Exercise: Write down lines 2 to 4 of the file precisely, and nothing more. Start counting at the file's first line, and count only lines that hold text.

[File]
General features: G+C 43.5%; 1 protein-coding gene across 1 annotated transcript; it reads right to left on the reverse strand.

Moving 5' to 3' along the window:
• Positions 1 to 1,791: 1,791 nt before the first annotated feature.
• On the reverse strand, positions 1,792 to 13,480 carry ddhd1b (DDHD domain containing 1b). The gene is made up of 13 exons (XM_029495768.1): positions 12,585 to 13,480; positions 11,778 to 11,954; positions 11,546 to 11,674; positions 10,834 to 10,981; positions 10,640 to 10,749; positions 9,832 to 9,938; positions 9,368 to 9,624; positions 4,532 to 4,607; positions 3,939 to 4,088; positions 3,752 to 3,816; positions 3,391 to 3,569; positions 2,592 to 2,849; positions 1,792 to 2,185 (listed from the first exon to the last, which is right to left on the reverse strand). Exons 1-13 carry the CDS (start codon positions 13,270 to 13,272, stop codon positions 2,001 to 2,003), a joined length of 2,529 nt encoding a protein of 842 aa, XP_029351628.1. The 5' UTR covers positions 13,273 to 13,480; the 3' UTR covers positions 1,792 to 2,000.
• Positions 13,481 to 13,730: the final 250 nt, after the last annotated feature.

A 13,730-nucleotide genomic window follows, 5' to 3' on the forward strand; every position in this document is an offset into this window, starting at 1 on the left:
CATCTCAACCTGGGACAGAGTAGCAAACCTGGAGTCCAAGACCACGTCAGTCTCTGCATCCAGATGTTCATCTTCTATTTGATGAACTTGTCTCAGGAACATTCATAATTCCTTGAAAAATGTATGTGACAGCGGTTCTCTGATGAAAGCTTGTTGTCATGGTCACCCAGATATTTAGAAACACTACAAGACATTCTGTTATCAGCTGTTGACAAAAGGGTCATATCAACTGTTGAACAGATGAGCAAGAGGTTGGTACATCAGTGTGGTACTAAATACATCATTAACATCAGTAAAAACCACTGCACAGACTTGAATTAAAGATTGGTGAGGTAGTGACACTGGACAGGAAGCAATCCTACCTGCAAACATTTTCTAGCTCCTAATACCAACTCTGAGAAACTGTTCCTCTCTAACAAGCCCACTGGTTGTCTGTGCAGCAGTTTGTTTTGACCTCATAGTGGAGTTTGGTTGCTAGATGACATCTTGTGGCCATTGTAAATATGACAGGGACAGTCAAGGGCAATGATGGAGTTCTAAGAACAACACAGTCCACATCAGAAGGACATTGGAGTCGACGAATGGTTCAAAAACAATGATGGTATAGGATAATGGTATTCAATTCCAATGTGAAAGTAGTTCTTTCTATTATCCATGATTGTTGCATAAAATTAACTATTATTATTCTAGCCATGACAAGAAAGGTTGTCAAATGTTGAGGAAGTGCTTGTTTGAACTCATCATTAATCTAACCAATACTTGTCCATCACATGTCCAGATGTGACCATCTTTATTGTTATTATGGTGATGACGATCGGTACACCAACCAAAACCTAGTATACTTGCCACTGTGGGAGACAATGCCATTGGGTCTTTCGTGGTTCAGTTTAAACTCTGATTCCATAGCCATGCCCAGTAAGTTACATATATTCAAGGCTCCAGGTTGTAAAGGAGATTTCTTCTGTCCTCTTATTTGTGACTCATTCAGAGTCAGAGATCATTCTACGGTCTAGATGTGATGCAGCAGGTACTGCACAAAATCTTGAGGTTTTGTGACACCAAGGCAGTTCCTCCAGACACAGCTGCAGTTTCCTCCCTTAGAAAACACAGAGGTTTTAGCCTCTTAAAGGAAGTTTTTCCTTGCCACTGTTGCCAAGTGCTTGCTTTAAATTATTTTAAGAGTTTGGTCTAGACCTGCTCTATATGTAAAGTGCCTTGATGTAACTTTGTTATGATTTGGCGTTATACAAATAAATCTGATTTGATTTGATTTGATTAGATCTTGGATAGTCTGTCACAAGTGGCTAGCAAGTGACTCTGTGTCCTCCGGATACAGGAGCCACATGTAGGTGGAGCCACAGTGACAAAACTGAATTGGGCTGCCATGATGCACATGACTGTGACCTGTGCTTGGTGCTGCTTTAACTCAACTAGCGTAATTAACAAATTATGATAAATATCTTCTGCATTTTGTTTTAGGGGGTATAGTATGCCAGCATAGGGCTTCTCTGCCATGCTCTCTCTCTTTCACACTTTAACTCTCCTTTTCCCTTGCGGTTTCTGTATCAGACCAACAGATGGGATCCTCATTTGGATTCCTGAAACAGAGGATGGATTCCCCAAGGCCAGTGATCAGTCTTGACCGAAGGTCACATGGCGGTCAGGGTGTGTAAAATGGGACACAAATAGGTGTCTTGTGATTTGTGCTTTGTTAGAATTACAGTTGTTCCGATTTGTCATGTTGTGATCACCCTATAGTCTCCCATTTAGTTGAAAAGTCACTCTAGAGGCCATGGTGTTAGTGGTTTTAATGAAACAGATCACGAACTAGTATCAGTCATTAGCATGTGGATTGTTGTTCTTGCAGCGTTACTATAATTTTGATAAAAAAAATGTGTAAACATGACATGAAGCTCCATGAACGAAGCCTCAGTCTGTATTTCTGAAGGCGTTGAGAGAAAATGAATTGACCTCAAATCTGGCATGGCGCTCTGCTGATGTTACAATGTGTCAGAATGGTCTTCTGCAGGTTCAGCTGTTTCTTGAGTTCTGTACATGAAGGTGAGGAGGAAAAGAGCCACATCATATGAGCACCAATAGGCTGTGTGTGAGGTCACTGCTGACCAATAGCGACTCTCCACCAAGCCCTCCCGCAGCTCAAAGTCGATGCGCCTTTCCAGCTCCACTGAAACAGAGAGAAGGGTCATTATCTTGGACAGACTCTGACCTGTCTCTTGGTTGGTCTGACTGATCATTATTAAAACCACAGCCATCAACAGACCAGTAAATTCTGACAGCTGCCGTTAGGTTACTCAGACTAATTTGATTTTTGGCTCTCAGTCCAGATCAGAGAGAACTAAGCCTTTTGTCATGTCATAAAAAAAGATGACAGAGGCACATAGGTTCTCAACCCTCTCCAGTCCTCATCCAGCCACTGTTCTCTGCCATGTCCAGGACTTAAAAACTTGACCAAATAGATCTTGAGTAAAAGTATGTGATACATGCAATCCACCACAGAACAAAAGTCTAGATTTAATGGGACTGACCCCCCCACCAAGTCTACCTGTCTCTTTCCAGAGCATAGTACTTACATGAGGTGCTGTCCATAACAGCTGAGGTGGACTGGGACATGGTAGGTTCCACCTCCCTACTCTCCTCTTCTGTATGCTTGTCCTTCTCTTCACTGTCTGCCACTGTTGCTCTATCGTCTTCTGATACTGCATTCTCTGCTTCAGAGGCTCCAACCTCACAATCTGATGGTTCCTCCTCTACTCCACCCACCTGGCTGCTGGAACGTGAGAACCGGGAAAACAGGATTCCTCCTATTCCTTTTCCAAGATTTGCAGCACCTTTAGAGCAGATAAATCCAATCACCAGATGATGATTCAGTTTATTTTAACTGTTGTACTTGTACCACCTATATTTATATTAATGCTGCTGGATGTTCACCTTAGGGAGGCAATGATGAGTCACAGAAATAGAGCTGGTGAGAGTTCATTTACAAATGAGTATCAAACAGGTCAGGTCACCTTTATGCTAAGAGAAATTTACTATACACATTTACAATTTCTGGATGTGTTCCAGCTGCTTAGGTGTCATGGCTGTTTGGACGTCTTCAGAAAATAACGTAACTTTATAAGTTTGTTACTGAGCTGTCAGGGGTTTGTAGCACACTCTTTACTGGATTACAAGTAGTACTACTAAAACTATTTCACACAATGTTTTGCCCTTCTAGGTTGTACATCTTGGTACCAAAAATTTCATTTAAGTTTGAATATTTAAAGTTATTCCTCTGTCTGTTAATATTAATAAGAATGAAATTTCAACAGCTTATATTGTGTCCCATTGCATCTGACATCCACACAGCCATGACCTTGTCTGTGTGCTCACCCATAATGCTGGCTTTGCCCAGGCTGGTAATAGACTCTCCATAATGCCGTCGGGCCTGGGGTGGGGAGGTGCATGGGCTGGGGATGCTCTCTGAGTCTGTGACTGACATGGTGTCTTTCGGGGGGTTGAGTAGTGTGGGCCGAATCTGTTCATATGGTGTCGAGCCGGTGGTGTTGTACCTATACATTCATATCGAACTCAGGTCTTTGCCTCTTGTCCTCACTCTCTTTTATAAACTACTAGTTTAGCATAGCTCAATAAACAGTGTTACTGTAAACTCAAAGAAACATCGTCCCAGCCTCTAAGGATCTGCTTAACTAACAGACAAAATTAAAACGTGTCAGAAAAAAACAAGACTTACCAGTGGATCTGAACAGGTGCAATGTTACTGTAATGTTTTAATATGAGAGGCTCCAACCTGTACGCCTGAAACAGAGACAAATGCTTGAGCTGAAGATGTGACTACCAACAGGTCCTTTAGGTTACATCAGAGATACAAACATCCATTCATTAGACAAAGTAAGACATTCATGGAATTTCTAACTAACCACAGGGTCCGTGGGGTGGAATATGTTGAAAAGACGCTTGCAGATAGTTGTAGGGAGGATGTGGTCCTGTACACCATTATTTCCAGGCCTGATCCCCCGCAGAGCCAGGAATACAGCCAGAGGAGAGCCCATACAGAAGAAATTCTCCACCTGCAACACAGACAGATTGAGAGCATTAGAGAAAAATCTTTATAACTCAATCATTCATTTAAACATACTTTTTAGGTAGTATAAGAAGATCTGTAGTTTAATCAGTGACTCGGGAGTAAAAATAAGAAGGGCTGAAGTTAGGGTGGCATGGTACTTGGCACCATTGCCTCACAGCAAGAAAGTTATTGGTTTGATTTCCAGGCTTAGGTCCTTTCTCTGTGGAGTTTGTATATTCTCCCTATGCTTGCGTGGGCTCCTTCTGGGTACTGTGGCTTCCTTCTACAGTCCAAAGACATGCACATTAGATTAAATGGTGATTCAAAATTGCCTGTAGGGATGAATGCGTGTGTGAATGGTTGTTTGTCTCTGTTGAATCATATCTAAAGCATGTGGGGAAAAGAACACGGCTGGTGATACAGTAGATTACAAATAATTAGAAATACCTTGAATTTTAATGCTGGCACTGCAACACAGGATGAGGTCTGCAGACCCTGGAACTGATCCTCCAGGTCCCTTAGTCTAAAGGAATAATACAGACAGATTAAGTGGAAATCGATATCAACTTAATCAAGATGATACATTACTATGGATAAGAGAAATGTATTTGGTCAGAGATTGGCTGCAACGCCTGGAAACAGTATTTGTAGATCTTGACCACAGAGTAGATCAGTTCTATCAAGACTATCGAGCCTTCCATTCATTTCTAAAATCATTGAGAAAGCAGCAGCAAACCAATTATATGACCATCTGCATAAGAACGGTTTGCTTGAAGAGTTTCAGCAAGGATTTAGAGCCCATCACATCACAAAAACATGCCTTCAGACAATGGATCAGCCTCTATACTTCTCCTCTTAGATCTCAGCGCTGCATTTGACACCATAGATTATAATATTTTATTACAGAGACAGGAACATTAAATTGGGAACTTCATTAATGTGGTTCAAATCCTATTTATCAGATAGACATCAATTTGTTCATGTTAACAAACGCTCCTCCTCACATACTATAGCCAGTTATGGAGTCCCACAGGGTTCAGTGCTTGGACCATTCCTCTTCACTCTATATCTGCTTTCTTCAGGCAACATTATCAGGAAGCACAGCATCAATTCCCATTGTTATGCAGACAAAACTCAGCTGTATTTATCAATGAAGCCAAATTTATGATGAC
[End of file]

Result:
Moving 5' to 3' along the window:
• Positions 1 to 1,791: 1,791 nt before the first annotated feature.
• On the reverse strand, positions 1,792 to 13,480 carry ddhd1b (DDHD domain containing 1b). The gene is made up of 13 exons (XM_029495768.1): positions 12,585 to 13,480; positions 11,778 to 11,954; positions 11,546 to 11,674; positions 10,834 to 10,981; positions 10,640 to 10,749; positions 9,832 to 9,938; positions 9,368 to 9,624; positions 4,532 to 4,607; positions 3,939 to 4,088; positions 3,752 to 3,816; positions 3,391 to 3,569; positions 2,592 to 2,849; positions 1,792 to 2,185 (listed from the first exon to the last, which is right to left on the reverse strand). Exons 1-13 carry the CDS (start codon positions 13,270 to 13,272, stop codon positions 2,001 to 2,003), a joined length of 2,529 nt encoding a protein of 842 aa, XP_029351628.1. The 5' UTR covers positions 13,273 to 13,480; the 3' UTR covers positions 1,792 to 2,000.